TEACHER AS INQUIRER
Concept of 'inquiry as stance' (Cochran Smith & Lytle, 2009), developing professional research skills, problematising practice, adopting an activist stance to research and inquiry.
TEACHER AS PEDAGOGICAL EXPERT
Understanding different pedagogical approaches, e.g. pedagogies of place, early years pedagogies, critical pedagogy, culturally responsive pedagogy, restorative practices.
TEACHER AS LEARNER
Understanding teachers as learners: processes of professional, lifelong learning, policy context for professional learning, developing reflective and planning skills, developing professional networks within and beyond the programme, including international links.
DTP will be taught principally through seminar-based activities, requiring students to have undertaken reading, observation and other activities in their cluster schools. Students will be supported by tutors, peers and school-based colleagues to engage critically with the GTCS Standard for Provisional Registration throughout the course, planning, reflecting on, and evidencing their progress as they build towards the final professional viva in which they will present evidence of having met the Standard for Provisional Registration.
The course will comprise 9 hours of whole group teaching and 21 hours of smaller group teaching. Students will engage in 105 hours of site-based learning and 165 hours of self/group study.
Entry Requirements (not applicable to Visiting Students)
||Other requirements|| None
Course Delivery Information
|Academic year 2020/21, Not available to visiting students (SS1)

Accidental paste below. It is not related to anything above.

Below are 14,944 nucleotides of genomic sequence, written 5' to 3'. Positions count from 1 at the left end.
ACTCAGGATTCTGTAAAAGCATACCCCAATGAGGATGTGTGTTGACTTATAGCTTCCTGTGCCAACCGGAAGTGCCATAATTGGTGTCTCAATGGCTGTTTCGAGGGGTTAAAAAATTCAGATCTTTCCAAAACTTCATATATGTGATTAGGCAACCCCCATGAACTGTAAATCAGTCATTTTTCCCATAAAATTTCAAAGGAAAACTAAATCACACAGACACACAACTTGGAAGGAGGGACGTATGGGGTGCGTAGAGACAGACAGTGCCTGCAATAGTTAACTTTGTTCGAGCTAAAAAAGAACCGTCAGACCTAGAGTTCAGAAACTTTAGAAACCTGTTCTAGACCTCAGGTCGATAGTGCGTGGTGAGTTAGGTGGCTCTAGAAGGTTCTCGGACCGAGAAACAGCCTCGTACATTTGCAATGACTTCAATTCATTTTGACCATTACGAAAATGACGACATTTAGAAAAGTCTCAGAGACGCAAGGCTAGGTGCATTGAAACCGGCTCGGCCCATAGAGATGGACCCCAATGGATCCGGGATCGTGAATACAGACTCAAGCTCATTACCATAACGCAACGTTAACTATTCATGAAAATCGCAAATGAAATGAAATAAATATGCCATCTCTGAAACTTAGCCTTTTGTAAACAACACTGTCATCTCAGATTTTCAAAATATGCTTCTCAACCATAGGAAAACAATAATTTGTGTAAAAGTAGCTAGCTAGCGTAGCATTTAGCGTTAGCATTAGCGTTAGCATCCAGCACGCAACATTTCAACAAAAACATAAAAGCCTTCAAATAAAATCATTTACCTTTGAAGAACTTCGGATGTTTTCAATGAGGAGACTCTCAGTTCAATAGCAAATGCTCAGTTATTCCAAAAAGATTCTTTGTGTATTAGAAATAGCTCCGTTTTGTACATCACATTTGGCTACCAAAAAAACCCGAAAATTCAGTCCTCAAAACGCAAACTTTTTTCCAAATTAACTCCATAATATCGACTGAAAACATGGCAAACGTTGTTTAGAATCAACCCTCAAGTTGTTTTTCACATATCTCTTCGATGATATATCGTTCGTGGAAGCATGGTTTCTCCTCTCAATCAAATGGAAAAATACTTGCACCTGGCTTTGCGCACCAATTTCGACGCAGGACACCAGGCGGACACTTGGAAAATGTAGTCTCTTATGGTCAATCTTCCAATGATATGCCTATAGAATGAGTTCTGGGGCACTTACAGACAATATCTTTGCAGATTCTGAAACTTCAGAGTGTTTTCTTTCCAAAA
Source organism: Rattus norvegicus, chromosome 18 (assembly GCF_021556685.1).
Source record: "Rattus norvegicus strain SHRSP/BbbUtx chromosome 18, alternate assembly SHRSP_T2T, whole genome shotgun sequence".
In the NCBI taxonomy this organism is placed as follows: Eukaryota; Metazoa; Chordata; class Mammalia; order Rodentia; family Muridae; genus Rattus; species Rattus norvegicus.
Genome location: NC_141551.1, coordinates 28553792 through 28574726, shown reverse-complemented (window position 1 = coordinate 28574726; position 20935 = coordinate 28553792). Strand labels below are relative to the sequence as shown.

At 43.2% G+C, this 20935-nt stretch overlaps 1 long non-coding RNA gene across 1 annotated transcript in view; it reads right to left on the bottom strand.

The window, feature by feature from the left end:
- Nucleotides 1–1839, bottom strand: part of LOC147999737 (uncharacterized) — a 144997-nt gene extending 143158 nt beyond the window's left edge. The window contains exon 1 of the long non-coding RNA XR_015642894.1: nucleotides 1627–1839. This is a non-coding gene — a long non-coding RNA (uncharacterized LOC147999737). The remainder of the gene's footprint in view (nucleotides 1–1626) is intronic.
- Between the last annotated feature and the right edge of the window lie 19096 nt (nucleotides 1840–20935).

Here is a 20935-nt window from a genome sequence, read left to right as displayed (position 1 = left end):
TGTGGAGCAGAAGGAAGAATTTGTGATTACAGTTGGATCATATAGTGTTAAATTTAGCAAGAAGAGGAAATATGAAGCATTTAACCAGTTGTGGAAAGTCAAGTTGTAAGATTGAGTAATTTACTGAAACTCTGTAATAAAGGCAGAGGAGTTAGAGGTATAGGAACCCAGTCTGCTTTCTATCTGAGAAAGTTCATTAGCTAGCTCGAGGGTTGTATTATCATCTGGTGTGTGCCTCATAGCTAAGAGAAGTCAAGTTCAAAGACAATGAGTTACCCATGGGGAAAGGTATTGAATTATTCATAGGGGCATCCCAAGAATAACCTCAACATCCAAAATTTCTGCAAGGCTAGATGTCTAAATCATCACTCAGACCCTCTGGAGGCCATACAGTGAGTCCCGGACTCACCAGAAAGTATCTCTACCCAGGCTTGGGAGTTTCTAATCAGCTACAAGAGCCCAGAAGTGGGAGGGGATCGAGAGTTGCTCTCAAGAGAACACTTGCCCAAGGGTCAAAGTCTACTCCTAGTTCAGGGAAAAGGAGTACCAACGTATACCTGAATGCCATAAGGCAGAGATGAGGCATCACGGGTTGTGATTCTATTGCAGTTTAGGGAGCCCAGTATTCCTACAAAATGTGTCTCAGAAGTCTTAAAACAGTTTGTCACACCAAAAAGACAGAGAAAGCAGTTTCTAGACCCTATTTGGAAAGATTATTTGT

|Learning and Teaching activities (Further Info)
Programme Level Learning and Teaching Hours 6,
Directed Learning and Independent Learning Hours
|Assessment (Further Info)
|Additional Information (Assessment)
||1. Exploration of own teacher identity and aspirations: who/where am I as a teacher, where do I want to be, rationale and plan for cluster experiences and the choice and option courses. The format of assessment product will be decided in negotiation with students, but might include a written piece or a video with written commentary.
(Summative, 50% of credit, 3000 words or equivalent)
2. Collaborative professional inquiry in cluster community context. The inquiry will be designed and implement in collaboration with peers and/or teaching staff in the school cluster. Students will negotiate the form of the individual assessment product, which might include a journal article, a presentation in the school cluster site, a video presentation for the programme website.
(Summative, 50% of credit, 3000 words or equivalent)
3. Engaging with the Standard for Provisional Registration to plan, reflect on and evidence learning: Peer and tutor discussion of portfolio to date, which will include feedback from cluster-based teachers (formative peer and tutor feedback)
Compensation is available on this course, i.e the final mark for the course will be the total of the two summative tasks, regardless of the individual scores for each.
||Students will be given ongoing formative feedback from peers and tutors through seminar activities. They will also receive formative feedback from cluster tutor and teacher mentors in site-based learning clusters. Written formative feedback will be given on the developing professional portfolio.
|No Exam Information
On completion of this course, the student will be able to:
- Demonstrate and articulate critical awareness of their own professional values, identity and 'cultural self', and make informed judgements about how best to progress continued professional growth within a complex education environment